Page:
Insulation

No dilemma more clearly demonstrates the compromises that cannot be avoided when trying to think about building green than the decisions involved in choosing insulation. A quick assessment shows the trade-off may lie between materials that require huge amounts of energy to produce as opposed to the energy they save in their lifetimes.

Examples are found in rockwool and fiberglass—each requires a great degree of heat to produce, even though they may become inert and environmentally safe. However, is the tiny amount of risky chemicals in polyiso and its petrochemical source more than offset by the highest R-value of any material? What is the return on investment (for the user and for the planet) if we use more costly materials, such as Thermablok and recycled denim?

One way to examine these difficult questions is to look at the history and manufacture of insulation itself along several strata, beginning with raw-material acquisition for insulation, which involves wide variance in benefits and costs, ranging, from say, sand in fiberglass to petrochemicals in foam plastic and newspapers in cellulose. The depletion of limited resources and pollution resulting from mining are problematic here, whereas the recycled content of many materials is a boon.

With specific reference to foam plastic, as component parts, including Polystyrene, benzene, Polyisocyanurate and polyurethane ultimately are sourced from in fossil fuels (petroleum), the resource is, as we know, finite. So, too, with the boron used in fiberglass insulation (often used as a fire retardant), which has roughly a five-decade supply in this country. This is problematic in the long run.

The impact from raw-material acquisition in an environmental sense is also palpable. Air and water pollution and erosion often present many-faceted problems (tailings waste from mining, with its attendant runoff of high levels of suspended solids, ultimately the cause of deoxygenation of the water, potentially killing fish). Then there is pollution from oil spills and leaks during extraction/transporting the fossil fuels to make plastic foam, which is not insignificant.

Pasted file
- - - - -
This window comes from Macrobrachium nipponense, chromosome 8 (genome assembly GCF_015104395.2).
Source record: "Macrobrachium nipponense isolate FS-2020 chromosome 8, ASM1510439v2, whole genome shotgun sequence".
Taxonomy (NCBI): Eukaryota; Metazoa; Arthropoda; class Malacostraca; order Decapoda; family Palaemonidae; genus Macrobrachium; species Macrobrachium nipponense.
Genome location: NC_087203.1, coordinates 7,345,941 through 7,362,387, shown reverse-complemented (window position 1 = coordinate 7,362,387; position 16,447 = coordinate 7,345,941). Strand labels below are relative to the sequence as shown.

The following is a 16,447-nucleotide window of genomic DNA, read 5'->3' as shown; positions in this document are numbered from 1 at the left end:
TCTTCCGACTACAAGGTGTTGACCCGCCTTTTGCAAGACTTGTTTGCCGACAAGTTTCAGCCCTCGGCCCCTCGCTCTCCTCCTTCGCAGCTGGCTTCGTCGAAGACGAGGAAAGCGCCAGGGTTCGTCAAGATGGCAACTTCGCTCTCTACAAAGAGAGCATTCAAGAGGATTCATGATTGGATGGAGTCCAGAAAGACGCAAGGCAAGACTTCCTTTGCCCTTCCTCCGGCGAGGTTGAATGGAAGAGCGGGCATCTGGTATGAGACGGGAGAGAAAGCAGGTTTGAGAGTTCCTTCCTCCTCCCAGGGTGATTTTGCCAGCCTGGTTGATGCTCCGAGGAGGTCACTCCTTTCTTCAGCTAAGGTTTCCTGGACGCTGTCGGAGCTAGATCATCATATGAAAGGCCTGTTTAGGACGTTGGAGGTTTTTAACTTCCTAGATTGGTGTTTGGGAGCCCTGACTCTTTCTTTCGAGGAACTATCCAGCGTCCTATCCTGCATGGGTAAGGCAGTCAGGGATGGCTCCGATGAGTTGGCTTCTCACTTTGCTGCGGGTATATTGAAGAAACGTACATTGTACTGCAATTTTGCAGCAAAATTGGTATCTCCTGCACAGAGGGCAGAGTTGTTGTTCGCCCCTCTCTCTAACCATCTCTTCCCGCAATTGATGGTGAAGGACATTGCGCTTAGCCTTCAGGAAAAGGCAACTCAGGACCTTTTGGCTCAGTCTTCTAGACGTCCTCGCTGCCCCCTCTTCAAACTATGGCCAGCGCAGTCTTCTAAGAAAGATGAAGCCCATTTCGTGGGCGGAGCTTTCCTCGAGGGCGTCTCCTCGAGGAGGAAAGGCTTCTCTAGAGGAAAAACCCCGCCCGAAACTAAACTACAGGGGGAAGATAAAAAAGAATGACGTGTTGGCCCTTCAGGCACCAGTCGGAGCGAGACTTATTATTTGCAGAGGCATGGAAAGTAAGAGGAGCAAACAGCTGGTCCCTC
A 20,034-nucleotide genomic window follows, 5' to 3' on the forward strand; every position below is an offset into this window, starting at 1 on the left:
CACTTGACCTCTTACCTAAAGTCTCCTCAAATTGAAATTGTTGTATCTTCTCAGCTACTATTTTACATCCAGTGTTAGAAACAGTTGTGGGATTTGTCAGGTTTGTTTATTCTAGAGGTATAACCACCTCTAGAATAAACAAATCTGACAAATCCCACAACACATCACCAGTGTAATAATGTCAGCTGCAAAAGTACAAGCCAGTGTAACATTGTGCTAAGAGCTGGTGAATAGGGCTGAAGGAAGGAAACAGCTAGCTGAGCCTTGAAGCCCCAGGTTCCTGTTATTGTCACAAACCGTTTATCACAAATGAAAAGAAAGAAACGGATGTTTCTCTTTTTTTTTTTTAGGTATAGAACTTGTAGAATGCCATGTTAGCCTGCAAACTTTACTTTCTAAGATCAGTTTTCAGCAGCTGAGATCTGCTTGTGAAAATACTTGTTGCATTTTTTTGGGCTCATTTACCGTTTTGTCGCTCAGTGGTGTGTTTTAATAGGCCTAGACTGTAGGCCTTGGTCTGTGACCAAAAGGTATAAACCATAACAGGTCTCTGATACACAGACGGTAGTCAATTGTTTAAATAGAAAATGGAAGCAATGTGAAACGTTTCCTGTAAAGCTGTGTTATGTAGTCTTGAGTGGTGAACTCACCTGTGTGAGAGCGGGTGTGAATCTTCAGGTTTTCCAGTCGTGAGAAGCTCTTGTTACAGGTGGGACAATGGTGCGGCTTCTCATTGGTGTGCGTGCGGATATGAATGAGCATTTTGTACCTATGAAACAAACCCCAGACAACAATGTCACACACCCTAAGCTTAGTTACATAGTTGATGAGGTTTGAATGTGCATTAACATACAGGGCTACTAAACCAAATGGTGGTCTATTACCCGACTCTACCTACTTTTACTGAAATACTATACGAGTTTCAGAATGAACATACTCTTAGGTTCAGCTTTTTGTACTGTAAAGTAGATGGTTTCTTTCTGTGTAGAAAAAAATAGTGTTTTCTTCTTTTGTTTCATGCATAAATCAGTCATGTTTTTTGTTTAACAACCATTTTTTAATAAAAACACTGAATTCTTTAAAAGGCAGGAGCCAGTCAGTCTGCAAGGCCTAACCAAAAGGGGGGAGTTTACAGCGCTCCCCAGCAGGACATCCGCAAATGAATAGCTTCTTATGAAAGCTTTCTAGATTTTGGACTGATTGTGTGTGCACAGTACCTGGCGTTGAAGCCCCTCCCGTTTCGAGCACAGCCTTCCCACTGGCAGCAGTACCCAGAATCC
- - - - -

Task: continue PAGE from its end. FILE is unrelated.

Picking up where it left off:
However, buildings employing recycled content require less natural resources, use less energy in manufacturing and actually divert materials from the solid waste stream. Each has its merits:

  • cellulose—usually 80% post-consumer recycled newspaper (and the remainder fire retardant chemicals and/or acrylic binders). New technologies take this process further and to greener effect.
  • mineral wool—formerly the most common insulation type, slag wool and rock wool account for roughly 80%/20% split of the mineral wool industry, with 75% post-industrial recycled content.
  • fiberglass—each major manufacturer of fiberglass uses at least 20% recycled glass cullet in their insulation products to comply with the EPA recycled-content; the potential, it is said, is for 90% recycled glass cullet, which is being produced in one overseas plant.
  • polystrene—recycled plastic resin is used in some polystyrene, as in Amoco Foam Products (50% recycled resin), though expanded polystyrene (EPS) can also be made out of recycled polystyrene—but because of fire retardants, non-building applications are limited.
  • polyisocyanurate—according to the industry associations, all products today meet the EPA procurement guidelines for federally funded buildings (a minimum 9% recycled content). In addition to the raw chemicals having recycled content, the foil facings used on polyiso are typically 70-80% recycled aluminum.
  • radiant Barriers—aluminum used in radiant barriers is also mostly recycled. At least one radiant barrier insulation material also uses recycled plastic in the foam core (its recycled content is certified by SCS)
  • cotton Insulation—fire safety with cotton insulation is an issue, but Greenwood Cotton insulation, the present product, is approximately 95% post-industrial recycled fiber, with 25% polyester fiber. The polyester improves tear strength and recoil characteristics.